Brief History of the Institute
origins of the Istituto Italiano di Cultura of New York date
back to 1956 when an information agency on Italy and Italian
culture operated out of the Italian Consulate. In 1958, when the
Italian government acquired the building at 686 Park Avenue
(adjacent to the Italian Consulate building), the Agency moved
into the new prestigious office, and in 1961 Istituto Italiano
di Cultura was opened.
is a stately building in the 1919 neo-Georgian / neo-Federal
style, the work of architects Delano & Aldrich. The
five-floor building with a terrace and an interior garden is
a New York city landmark along with the other stately
structures that face onto the same stretch of Park Avenue
between 68thand 69th Streets. Besides the Italian
Consulate at 690 Park Avenue (built in 1917 by
architects Walker & Gillette), the Spanish Institute
at no. 684 and the Americas Society at no. 680 make
up this group.
Originally, the Cultural Institute worked in close collaboration
with Casa Italiana of Columbia University, the oldest
institution representing Italian culture in New York, inheriting
also part of the Italian book and newspaper collection previously
housed in Casa Italiana's Charles Paternò Library. In fact
Giuseppe Prezzolini (professor of Italian at Columbia University
since 1923 and director, until 1933, of Casa Italiana) contributed
to the Istituto Italiano di Cultura's beginning until 1962 when he
left the United States.
For nearly 12 years,
from 1964 to 1976, the Institute was under the direction of Prof.
Giuseppe Cardillo. His activities consisted essentially of those
connected to the information agency: bibliographical information;
cataloguing of newspaper and magazine articles; strong connections
with the community of Italian origin in New York; the publication of
periodical news bulletins. A different approach was taken by
Prof. Marco Miele, director from 1976 to 1982, and subsequently
by Prof. Lia Beretta (1982-84), with a greater attention to
the organization of cultural and social events appealing to a wider
local audience. After a long period with the position unfilled, the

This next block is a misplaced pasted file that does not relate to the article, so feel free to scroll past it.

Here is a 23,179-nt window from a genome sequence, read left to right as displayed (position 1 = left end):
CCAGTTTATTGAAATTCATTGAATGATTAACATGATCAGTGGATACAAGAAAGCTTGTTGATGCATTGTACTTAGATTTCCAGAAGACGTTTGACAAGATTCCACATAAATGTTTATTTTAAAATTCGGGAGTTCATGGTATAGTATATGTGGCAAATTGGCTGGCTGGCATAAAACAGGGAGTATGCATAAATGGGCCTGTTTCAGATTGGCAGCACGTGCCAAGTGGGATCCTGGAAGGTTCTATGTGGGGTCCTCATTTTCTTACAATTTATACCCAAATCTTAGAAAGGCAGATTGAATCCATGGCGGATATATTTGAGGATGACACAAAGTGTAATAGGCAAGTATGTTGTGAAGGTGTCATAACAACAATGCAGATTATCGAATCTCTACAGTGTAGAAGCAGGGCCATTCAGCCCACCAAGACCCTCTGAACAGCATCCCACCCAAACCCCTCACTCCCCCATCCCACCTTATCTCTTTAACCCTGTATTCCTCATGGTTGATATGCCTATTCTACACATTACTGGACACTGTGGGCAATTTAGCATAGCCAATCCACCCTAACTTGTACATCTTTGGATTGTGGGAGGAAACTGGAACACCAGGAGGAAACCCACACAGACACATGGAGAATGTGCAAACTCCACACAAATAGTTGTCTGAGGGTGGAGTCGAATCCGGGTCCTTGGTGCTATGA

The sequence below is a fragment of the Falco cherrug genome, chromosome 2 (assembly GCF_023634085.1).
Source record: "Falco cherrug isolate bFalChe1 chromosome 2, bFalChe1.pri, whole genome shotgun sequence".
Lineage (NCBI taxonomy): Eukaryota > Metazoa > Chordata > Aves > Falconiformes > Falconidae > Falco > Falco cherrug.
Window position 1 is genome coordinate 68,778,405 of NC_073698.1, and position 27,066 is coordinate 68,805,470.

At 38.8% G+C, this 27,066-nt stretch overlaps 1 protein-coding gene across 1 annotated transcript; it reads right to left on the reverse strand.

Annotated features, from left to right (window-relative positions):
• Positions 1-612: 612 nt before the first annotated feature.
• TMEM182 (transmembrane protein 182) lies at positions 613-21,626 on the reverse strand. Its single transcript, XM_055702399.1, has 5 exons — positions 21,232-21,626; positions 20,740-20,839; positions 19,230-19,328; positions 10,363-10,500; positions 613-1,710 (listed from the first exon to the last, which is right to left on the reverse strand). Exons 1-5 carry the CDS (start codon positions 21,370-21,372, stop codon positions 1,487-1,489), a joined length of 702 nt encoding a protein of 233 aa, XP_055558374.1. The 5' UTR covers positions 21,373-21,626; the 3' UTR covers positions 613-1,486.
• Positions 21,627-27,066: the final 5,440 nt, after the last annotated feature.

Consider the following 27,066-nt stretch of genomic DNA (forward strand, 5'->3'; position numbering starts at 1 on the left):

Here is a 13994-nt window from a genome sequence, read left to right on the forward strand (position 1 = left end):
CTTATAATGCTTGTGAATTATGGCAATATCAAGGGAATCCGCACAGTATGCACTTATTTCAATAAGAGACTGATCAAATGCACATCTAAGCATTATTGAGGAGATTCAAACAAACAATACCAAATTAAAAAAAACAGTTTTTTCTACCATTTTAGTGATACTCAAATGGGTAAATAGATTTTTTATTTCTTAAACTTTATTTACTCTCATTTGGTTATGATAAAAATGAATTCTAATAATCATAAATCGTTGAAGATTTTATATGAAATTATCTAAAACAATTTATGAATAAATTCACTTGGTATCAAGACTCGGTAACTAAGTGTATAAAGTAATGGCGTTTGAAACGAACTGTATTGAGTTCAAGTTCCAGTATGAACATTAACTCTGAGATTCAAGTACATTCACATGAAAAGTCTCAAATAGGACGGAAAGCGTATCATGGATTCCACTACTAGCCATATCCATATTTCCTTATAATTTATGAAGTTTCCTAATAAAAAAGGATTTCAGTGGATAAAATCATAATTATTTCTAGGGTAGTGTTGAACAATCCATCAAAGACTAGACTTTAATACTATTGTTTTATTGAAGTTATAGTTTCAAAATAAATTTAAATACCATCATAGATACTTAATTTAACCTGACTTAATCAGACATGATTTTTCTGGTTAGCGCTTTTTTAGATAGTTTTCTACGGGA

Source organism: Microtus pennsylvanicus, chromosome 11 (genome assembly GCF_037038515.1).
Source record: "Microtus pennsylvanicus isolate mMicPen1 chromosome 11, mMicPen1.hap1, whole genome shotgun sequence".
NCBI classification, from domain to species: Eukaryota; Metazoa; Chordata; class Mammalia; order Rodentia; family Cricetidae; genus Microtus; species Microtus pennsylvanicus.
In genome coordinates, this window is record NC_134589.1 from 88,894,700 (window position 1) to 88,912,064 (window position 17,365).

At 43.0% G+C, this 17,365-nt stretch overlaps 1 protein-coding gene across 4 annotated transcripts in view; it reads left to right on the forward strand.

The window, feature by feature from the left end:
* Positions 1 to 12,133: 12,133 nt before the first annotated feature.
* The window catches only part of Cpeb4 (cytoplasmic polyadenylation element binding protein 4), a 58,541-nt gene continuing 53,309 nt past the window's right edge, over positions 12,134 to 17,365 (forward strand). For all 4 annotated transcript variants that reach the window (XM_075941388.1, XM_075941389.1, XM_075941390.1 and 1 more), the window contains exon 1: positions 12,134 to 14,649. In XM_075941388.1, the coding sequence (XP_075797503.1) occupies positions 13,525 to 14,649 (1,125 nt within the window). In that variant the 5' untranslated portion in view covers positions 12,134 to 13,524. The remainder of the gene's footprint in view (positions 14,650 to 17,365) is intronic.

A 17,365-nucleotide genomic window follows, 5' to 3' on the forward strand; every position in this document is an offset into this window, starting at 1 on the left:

direction was assumed by Prof. Gianclaudio Macchiarella in
1988. He focused on the creation of cultural services in the areas
of the promotion of Italian language and culture and in establishing
steady relationships of collaboration with the city's major cultural
reformation of Cultural Institutes (L. 401 of December 29,1990),
Prof. Furio Colombo headed the Institute from 1991 to 1994.
After an interim period under Dr. Nives Mutti, Prof. Gioacchino
renowned musicologist, full professor at Palermo's University and
former Director of the Bologna Opera House, served as director from
January 1996 to January 2000. From September
2000 to September 2002, the Institute was under the direction of
Paolo Riani, architect and former senator of the Italian
Since September 2003,
the Institute is under the direction of Claudio Angelini,
writer and journalist.
Click here for a brief biographical note.
The Institute has a
library containing over 30,000 volumes and a large newspaper and
periodical collection, which is open to the public for research by
appointment only, and a loan service for audiovisual material, open
to schools and other institutions.
The Institute has
official collaborative arrangements for the promotion of Italian
language and culture with the School of Continuing Education of New
York University, through which it organizes Italian courses for
adults, and with the Università per Stranieri in Perugia and Siena,
with which it organizes training and refresher courses for Italian
teachers (nearly 600 in the surrounding area). In addition, Istituto
Italiano di Cultura administrates C.I.L.S. and C.E.L.I
certifications of knowledge of the Italian language.
The Institute maintains
constant collaborative relationships with several important New York
Cultural Institutions such as the Anthology Film Archives, the
Lincoln Center Film Society and the Museum of Modern Art, for film
festivals and retrospectives, the Brooklyn Academy of Music, The Y
at 92nd Street Theatre and the S. & D. Kaye Playhouse, for
performing arts, and the Metropolitan Museum of Art, the Brooklyn
Museum, the Frick Collection and the Guggenheim, for art exhibits.